WASHINGTON -- House and Senate conferees reached an agreement last week on the airporl grants reauthorization bill and dropped a provision that some said could jeopardize airport bond ratings.
The controversial provision would have required that any disputed airport fees be placed m an escrow account for 120 days or until the dispute was resolved, whichever came sooner.
The compromise drops the escrow requirement and stipulates that the airlines continue paying a disputed fee until Transportation Secretary Federico Pena rules on whether it is reasonable. The airport. would be required to obtain some guarantee that it could repay the airline the fees in question should they be found unreasonable.
The bill "most certainly covers our concerns," said Ernie Perez, director of the airport bond rating division at Standard & Poor's Corp. "It is very positive to see the escrow provision is out and outstanding debt commitments have been grandfathered in."
To avoid disputes, airports and airlines will have to communicate more than they have in the past about terminal improvements and the possibilities of future fee increases, Perez said.
Airport rate flexibility has been "diminished somewhat" by this legislation, but without the escrow provision Standard & Poor's will still have a basis on which to rate the bonds, he said.
The primary positive change for airports in the fee dispute language is the time requirement for dispute resolution, said Robert R. Wigington, senior vice president for government and legal affairs at the Airport Council International.
In the past, fee disputes between airports and airlines have stretched out for years, but with the new bill the Department of Transportation has a limited time in which it must act, Wigington said.
"Over all, we are pleased" with how the legislation came out of conference, he said.
"It keeps the current standards on reasonableness of fees and makes improvements" in other areas, Wtgington said.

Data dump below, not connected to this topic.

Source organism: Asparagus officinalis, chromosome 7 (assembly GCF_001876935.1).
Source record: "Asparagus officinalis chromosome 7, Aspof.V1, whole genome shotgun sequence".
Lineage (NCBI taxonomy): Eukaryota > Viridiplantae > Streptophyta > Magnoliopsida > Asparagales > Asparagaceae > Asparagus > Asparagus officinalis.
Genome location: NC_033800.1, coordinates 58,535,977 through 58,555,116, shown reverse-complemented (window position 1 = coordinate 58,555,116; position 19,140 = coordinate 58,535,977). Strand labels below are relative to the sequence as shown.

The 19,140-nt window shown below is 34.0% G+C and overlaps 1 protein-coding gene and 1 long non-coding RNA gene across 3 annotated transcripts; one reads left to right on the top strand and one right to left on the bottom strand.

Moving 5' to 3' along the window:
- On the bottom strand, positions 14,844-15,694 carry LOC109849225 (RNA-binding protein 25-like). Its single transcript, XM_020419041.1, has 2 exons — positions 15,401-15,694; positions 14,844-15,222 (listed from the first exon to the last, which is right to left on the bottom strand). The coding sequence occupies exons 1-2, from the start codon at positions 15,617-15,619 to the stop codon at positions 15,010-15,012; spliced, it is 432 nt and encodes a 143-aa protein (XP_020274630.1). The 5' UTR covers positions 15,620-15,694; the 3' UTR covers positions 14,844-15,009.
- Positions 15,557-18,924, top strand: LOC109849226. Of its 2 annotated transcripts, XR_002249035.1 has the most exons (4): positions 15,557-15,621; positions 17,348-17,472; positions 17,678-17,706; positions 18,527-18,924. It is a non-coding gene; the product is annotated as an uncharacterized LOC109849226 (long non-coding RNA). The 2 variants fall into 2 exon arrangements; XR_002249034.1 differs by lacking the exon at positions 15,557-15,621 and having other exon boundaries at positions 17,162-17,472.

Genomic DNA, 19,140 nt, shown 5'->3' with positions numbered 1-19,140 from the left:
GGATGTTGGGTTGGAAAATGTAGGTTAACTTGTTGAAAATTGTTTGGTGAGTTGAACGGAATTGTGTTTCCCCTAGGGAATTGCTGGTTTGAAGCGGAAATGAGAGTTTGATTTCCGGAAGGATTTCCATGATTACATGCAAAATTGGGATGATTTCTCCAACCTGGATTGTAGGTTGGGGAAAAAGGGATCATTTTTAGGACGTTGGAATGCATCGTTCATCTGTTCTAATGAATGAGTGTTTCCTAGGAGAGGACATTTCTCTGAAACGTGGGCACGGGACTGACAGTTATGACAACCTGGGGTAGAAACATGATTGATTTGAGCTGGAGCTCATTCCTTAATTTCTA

One of the improvements he commended was in the area of the illegal diversion of airport funds to other city projects. Under the bill, if an airport is found to be diverting its fund to other uses, the secretary must give that airport a "reasonable period of time to cure the violation" before leveling penalties, Wigington said.
At an Airport Council Internationalsponsored conference last month, several industry representatives expressed concern over the transportation secretary's involvement in fee disputes. But Penn spoke at the conference and said the Transportation Department would be no more involved in fee disputes than it is today.
"The clear intention in the legislation is that [the Department of Transportation] wouldn't have to get involved," Wigington said. Fee disputes would still be resolved at the local level, he said.
The bill also reauthorizes the airport improvement program and allocates $6.5 billion in grants over three years. The grant money was originally held up last year when the Senate could not reach a consensus over fee dispute resolution.
In the spring, a stopgap $800 million grant program was authorized through June 30. Passage of the three-year authorization will give airport grants continuity through fiscal 1996.
Congressional staffers were still working out the details of the legislation, but expected to introduce the bill into both the House and Senate by late Friday. A final vote is expected in the House this week, staff members said.